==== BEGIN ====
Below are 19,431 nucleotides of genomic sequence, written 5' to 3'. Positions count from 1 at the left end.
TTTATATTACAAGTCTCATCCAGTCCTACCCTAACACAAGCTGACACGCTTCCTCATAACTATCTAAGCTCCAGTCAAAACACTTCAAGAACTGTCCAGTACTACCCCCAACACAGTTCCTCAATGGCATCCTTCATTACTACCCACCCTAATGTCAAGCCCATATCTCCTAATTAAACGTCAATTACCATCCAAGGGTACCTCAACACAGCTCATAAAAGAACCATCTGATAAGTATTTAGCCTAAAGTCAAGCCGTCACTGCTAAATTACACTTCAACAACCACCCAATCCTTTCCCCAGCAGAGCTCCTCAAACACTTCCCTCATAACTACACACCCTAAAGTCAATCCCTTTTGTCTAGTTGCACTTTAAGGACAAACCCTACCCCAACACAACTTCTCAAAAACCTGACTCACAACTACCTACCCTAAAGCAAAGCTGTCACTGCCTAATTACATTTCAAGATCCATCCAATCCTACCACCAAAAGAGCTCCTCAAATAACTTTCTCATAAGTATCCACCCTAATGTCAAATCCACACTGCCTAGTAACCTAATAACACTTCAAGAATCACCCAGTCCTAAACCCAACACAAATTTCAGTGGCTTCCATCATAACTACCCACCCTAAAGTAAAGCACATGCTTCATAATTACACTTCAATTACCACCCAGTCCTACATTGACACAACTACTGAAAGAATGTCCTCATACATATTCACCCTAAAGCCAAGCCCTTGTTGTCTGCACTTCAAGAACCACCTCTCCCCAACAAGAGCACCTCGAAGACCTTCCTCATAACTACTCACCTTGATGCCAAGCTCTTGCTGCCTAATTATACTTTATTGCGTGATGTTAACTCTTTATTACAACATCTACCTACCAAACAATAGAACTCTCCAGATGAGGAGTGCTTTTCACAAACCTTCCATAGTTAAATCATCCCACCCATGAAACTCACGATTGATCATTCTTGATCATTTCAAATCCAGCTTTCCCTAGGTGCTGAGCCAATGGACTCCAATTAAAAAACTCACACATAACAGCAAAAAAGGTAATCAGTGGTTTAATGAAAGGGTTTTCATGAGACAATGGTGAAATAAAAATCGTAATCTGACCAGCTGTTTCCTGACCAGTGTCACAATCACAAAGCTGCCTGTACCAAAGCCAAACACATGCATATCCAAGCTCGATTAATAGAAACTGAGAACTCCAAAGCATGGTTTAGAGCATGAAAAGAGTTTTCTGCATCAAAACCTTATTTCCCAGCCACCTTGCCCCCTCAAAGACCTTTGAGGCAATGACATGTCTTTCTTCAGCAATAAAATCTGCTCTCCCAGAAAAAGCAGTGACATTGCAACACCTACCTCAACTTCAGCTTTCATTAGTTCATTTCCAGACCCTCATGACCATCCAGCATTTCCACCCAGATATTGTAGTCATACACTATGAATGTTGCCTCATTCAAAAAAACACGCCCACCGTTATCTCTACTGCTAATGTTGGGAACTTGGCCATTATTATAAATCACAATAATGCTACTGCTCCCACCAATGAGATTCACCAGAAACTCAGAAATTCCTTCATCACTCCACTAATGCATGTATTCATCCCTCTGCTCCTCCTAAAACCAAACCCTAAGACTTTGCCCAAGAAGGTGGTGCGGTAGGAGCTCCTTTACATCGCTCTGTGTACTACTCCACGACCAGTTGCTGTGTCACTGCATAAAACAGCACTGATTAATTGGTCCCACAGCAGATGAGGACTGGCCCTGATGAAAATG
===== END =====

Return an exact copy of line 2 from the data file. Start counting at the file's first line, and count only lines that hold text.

TTTATATTACAAGTCTCATCCAGTCCTACCCTAACACAAGCTGACACGCTTCCTCATAACTATCTAAGCTCCAGTCAAAACACTTCAAGAACTGTCCAGTACTACCCCCAACACAGTTCCTCAATGGCATCCTTCATTACTACCCACCCTAATGTCAAGCCCATATCTCCTAATTAAACGTCAATTACCATCCAAGGGTACCTCAACACAGCTCATAAAAGAACCATCTGATAAGTATTTAGCCTAAAGTCAAGCCGTCACTGCTAAATTACACTTCAACAACCACCCAATCCTTTCCCCAGCAGAGCTCCTCAAACACTTCCCTCATAACTACACACCCTAAAGTCAATCCCTTTTGTCTAGTTGCACTTTAAGGACAAACCCTACCCCAACACAACTTCTCAAAAACCTGACTCACAACTACCTACCCTAAAGCAAAGCTGTCACTGCCTAATTACATTTCAAGATCCATCCAATCCTACCACCAAAAGAGCTCCTCAAATAACTTTCTCATAAGTATCCACCCTAATGTCAAATCCACACTGCCTAGTAACCTAATAACACTTCAAGAATCACCCAGTCCTAAACCCAACACAAATTTCAGTGGCTTCCATCATAACTACCCACCCTAAAGTAAAGCACATGCTTCATAATTACACTTCAATTACCACCCAGTCCTACATTGACACAACTACTGAAAGAATGTCCTCATACATATTCACCCTAAAGCCAAGCCCTTGTTGTCTGCACTTCAAGAACCACCTCTCCCCAACAAGAGCACCTCGAAGACCTTCCTCATAACTACTCACCTTGATGCCAAGCTCTTGCTGCCTAATTATACTTTATTGCGTGATGTTAACTCTTTATTACAACATCTACCTACCAAACAATAGAACTCTCCAGATGAGGAGTGCTTTTCACAAACCTTCCATAGTTAAATCATCCCACCCATGAAACTCACGATTGATCATTCTTGATCATTTCAAATCCAGCTTTCCCTAGGTGCTGAGCCAATGGACTCCAATTAAAAAACTCACACATAACAGCAAAAAAGGTAATCAGTGGTTTAATGAAAGGGTTTTCATGAGACAATGGTGAAATAAAAATCGTAATCTGACCAGCTGTTTCCTGACCAGTGTCACAATCACAAAGCTGCCTGTACCAAAGCCAAACACATGCATATCCAAGCTCGATTAATAGAAACTGAGAACTCCAAAGCATGGTTTAGAGCATGAAAAGAGTTTTCTGCATCAAAACCTTATTTCCCAGCCACCTTGCCCCCTCAAAGACCTTTGAGGCAATGACATGTCTTTCTTCAGCAATAAAATCTGCTCTCCCAGAAAAAGCAGTGACATTGCAACACCTACCTCAACTTCAGCTTTCATTAGTTCATTTCCAGACCCTCATGACCATCCAGCATTTCCACCCAGATATTGTAGTCATACACTATGAATGTTGCCTCATTCAAAAAAACACGCCCACCGTTATCTCTACTGCTAATGTTGGGAACTTGGCCATTATTATAAATCACAATAATGCTACTGCTCCCACCAATGAGATTCACCAGAAACTCAGAAATTCCTTCATCACTCCACTAATGCATGTATTCATCCCTCTGCTCCTCCTAAAACCAAACCCTAAGACTTTGCCCAAGAAGGTGGTGCGGTAGGAGCTCCTTTACATCGCTCTGTGTACTACTCCACGACCAGTTGCTGTGTCACTGCATAAAACAGCACTGATTAATTGGTCCCACAGCAGATGAGGACTGGCCCTGATGAAAATG